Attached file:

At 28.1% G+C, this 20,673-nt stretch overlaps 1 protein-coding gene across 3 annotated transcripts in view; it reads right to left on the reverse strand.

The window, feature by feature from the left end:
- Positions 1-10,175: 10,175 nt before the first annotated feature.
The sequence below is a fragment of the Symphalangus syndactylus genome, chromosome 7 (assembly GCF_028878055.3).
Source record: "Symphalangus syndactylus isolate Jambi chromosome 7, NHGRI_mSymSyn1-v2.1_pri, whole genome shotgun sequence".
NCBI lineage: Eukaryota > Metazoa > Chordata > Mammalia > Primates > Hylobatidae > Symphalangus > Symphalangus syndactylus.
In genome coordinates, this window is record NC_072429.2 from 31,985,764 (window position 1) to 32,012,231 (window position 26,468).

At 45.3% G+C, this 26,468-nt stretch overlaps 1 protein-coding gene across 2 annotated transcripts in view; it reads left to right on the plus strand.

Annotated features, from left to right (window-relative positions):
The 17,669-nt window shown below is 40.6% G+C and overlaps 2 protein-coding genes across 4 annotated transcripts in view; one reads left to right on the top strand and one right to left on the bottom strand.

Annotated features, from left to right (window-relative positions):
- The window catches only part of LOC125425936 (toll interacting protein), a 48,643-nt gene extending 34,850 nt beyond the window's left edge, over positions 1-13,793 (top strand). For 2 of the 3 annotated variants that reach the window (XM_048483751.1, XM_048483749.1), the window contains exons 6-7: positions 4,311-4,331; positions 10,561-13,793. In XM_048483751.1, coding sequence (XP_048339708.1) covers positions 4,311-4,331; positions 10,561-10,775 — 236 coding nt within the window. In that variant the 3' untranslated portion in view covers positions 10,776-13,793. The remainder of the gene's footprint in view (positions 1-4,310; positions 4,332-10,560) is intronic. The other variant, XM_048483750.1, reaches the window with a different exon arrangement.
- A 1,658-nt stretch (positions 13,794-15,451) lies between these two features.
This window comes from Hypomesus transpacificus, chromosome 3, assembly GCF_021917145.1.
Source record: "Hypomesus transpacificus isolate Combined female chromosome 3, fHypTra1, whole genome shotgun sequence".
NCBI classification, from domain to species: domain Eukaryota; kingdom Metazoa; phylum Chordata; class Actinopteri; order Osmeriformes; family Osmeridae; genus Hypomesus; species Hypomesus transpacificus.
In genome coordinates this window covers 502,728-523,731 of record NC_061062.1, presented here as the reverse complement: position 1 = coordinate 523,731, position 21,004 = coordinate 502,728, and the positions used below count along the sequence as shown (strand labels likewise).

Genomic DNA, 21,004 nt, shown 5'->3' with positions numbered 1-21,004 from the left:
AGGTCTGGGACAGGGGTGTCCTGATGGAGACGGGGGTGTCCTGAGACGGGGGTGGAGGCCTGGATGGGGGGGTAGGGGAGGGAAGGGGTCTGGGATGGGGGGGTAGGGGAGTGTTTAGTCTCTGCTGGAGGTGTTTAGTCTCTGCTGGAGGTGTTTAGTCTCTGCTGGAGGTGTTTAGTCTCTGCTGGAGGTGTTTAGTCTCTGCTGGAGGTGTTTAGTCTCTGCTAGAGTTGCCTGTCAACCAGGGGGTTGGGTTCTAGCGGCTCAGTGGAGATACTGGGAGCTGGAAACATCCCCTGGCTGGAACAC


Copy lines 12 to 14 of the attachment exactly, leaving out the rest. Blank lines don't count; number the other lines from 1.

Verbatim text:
- The window catches only part of LOC125425936 (toll interacting protein), a 48,643-nt gene extending 34,850 nt beyond the window's left edge, over positions 1-13,793 (top strand). For 2 of the 3 annotated variants that reach the window (XM_048483751.1, XM_048483749.1), the window contains exons 6-7: positions 4,311-4,331; positions 10,561-13,793. In XM_048483751.1, coding sequence (XP_048339708.1) covers positions 4,311-4,331; positions 10,561-10,775 — 236 coding nt within the window. In that variant the 3' untranslated portion in view covers positions 10,776-13,793. The remainder of the gene's footprint in view (positions 1-4,310; positions 4,332-10,560) is intronic. The other variant, XM_048483750.1, reaches the window with a different exon arrangement.
- A 1,658-nt stretch (positions 13,794-15,451) lies between these two features.
This window comes from Hypomesus transpacificus, chromosome 3, assembly GCF_021917145.1.